- 1 ACC/AHA Guidelines and Indications for Coronary Artery Bypass Graft Surgery
- 2 Data
- 2.1 Demographics
- 2.2 Clinical status
- 2.3 Distribution and severity of coronary artery disease (CAD)
- 2.4 Left ventricular dysfunction (grade 0 to 4) (more severe)
- 2.5 Aggressiveness of arteriosclerotic process
- 2.6 Surgical Factors
- 3 General Indications for Coronary Artery Bypass Operation (Section VI)
- 4 Patient-specific Guidelines and Indications (Section X)
- 5 Methodology and Equations (Appendix F)
- 6 References
- 7 Glossary
ACC/AHA Guidelines and Indications for Coronary Artery Bypass Graft Surgery
The original report from the ACC/AHA Task Force on Assessment of Diagnostic and Therapeutic Procedures can be found here ACC/AHA Guidelines and Indications for Coronary Artery Bypass Graft Surgery
The ACC and AHA have designated a Task Force on Assessment of Diagnostic and Therapeutic Cardiovascular Procedures. That Task Force appointed a Subcommitee to develop guidelines and indications for the coronary artery bypass operation. This is the report of the Subcommittee. It contains a distillation of current information, focused on present indications and practices.
The report includes general information regarding indications for the coronary artery bypass graft (CABG) derived from comparision with initial medical treatment. The paper strongly emphasizes that the general guidelines cannot take into account even the majority of the variables that are involved in most recommendations to patients.
An additional method for calculating time-related outcomes from patient-specific data is suggested as more accurate. Log-linear risk factor equations are used to generate outcome graphs.
This usecase attempts to demonstrate the a 'standard' approach to decision support using the general guidelines and investigate the possiblity of using functions to accomodate the risk factor calculations within the framework of a standard Clinical Pathway Protocol.
The risk factor calculations can be thought of as black-boxes which take (as input) risk factors driven by patient-data which outputs recommendations with accompanying probability for a particular point in time from now.
It's interesting to note that such an approach is an effective way to accomodate uncertainty in logic programming reasoners (such as Euler,Pychinko, and CWM) for semantic web technologies - a well known limitation of model-theoretic systems - by the use of functions which represent models generated from targetted, domain-guided statistical analysis.
The risk factors that drive the general guidelines as well as the outcome calculations are based on specific diseases and symptoms as well as other factors (such as age, etc..).
The symptoms and diseases amongst the contributing factors can generally be modelled as instances of rim:!Observation.
An act that is intended to result in new information about a subject. The main difference between observations and other acts is that it has a value attribute that is used to state the result of the assessment action described in Act.code.
Most of the symptoms/diseases are associated with the finding itself, an anatomic location, and a severity which can correpond to the following HL7 RIM terms:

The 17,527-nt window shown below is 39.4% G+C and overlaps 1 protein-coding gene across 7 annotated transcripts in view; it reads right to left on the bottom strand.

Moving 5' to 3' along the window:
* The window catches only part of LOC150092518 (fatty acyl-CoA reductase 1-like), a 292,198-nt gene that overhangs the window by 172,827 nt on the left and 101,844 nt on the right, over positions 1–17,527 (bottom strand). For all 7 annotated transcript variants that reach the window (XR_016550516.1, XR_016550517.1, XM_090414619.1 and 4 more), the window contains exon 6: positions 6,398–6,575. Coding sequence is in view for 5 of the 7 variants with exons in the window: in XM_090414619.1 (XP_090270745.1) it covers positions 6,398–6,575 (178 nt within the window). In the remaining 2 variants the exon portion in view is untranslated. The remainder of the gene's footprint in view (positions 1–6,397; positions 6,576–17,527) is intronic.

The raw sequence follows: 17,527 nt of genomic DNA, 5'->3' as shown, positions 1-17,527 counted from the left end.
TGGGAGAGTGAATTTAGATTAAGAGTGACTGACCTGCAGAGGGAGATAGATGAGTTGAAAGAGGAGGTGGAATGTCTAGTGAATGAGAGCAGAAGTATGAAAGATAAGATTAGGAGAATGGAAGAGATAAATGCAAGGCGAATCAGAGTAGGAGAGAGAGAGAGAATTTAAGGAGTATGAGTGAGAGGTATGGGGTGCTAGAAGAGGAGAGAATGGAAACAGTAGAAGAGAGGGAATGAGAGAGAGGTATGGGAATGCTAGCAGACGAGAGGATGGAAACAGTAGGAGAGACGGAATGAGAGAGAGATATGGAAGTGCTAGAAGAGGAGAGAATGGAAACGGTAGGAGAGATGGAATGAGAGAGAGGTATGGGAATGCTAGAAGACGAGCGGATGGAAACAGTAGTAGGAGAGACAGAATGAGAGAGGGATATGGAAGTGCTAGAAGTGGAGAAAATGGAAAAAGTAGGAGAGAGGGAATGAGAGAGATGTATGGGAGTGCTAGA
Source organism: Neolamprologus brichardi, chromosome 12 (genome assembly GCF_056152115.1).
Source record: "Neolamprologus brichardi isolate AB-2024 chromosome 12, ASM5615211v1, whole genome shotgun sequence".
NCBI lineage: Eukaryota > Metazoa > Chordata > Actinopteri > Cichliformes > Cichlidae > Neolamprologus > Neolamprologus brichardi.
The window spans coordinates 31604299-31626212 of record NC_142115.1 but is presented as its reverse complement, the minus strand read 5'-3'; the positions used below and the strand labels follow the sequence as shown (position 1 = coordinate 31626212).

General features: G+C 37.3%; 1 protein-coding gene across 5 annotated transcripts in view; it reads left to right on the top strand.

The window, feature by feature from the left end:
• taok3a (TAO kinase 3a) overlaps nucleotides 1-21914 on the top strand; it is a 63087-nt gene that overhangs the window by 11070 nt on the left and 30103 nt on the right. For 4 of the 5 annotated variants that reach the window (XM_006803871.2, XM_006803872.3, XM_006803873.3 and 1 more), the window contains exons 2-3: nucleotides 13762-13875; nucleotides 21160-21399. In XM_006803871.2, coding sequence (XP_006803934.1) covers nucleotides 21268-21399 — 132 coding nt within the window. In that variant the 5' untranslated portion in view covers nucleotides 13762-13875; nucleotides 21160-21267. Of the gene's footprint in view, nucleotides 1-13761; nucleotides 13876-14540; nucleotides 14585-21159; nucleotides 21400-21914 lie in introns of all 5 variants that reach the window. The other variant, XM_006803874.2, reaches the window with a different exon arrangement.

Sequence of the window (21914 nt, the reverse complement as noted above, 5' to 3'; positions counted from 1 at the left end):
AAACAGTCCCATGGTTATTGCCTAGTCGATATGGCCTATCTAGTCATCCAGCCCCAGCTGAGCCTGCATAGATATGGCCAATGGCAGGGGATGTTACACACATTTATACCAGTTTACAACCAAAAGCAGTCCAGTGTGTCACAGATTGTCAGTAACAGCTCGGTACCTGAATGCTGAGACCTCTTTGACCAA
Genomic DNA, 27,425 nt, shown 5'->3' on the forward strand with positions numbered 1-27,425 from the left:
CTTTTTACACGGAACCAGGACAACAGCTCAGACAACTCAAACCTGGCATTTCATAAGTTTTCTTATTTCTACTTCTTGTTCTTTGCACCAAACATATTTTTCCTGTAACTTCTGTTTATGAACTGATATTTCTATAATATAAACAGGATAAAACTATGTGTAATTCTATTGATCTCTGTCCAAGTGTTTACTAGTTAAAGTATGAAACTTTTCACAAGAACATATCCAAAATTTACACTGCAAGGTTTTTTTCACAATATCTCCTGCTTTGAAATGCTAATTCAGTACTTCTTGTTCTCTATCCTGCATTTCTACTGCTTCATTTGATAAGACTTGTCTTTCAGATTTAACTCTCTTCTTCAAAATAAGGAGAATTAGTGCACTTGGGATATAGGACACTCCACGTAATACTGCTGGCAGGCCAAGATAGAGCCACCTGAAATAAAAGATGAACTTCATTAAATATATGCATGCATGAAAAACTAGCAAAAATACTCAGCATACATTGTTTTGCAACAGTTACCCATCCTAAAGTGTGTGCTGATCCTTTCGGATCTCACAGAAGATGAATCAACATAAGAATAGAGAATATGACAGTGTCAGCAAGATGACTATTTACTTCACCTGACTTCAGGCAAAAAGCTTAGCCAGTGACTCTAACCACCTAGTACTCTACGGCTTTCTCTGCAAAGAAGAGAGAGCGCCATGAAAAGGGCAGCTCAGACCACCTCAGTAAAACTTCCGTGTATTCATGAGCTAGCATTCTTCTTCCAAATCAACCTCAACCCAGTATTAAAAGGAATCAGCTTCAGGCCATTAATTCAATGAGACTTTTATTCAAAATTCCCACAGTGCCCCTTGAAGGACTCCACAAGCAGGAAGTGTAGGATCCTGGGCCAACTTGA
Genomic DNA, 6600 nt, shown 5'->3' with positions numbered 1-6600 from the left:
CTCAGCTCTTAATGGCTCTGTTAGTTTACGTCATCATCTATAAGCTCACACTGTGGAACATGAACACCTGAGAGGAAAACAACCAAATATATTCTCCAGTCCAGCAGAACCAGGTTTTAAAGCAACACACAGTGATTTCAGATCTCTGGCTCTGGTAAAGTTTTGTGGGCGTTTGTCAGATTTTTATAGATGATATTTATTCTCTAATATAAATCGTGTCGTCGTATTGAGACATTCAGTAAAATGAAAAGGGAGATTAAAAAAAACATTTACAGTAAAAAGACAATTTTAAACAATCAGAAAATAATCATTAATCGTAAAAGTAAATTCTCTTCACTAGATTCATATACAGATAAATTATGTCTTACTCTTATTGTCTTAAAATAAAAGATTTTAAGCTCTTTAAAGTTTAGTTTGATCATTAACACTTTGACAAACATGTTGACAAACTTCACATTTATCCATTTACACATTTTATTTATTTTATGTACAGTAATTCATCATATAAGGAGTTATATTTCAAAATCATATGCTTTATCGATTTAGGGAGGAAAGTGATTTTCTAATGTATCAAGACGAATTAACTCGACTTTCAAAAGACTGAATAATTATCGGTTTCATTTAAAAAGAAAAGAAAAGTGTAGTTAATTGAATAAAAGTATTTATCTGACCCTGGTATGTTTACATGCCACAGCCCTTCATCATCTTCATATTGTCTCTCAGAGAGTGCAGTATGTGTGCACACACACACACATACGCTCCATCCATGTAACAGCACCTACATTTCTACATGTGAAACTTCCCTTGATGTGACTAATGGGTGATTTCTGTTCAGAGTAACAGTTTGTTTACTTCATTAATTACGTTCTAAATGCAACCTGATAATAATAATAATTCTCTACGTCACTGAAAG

- Age at operation
- Body size
Age at operation
HL7 RIM has a rim:birthTime attribute on the rim:LivingSubject Entity (of which rim:Person is a subclass). The range of this attribute is a point in time:
A quantity specifying a point on the axis of natural time. A point in time is most often represented as a calendar expression.
There is no cooresponding term in HL7 RIM for this, but a simple Datatype attribute could suffice (whose definition infers a specific unit or the unit can be metadata on the value - see: InterpretationProperties)
A controlled vocabulary (a datatype attribute with a closed list of values) could probably suffice or alternatively disjoint subclasses of rim:Person to represent both genders.
Yet to be reviewed:
- Response to stress testing (more severe)
- Acute myocardial infarction
- Hemodynamic instability (grade 0 to 4) (more severe)
- NYHA functional class (I to IV) (higher)
Angina symptoms can be captured as instances of rim:Observation.
An alternative option (not taken here) is to model them more ontologically than as a controlled vocabulary:
Class(AnginaPectoris complete ChestPain restriction(isSpecificImmediateConsequenceOf someValuesFrom = MyocardialIschaemiaLesion) )
Angina Classifications (Canadian class 0 to IV) (more severe)
Angina classifications could be captured using a rim:value (on rim:Observation) attribute with numeric values corresponding to the class (0,1,2,3,4).
GALEN refers to the unstable/stable angina modifiers as severity levels:
Class(StableAngina complete AnginaPectoris restriction(hasSeverity someValuesFrom = intersectionOf( Severity restriction(hasQuantity someValuesFrom = intersectionOf(Level restriction(hasTrendInState value = stable)) ) ) ) )
The severity levels of 'unstable' and 'stable' can be values of the rim:interpretationCode attribute.
Distribution and severity of coronary artery disease (CAD)
- Left main coronary artery disease
- 1-3 vessel disease
- Myocardial Ischema
Left ventricular dysfunction (grade 0 to 4) (more severe)
Aggressiveness of arteriosclerotic process
- Diffusely diseased coronary arteries
- Peripheral vascular disease
- Cerebrovascular disease
- Hyperlipidemia (more severe)
- Date of operation
- Nonuse of IMA to LAD
- Incomplete revascularization
- Perioperative myocardial infarction (inadequate myocardial management)
A content ontology for this usecase would need to be able to capture these factors as data. Galen already has quite a good coverage as well as the internal Patient Record Ontology the Cleveland Clinic's Cardiothoracic Surgery Research Department is developing (with 'extensions' for the domain of cardiothoracic surgery).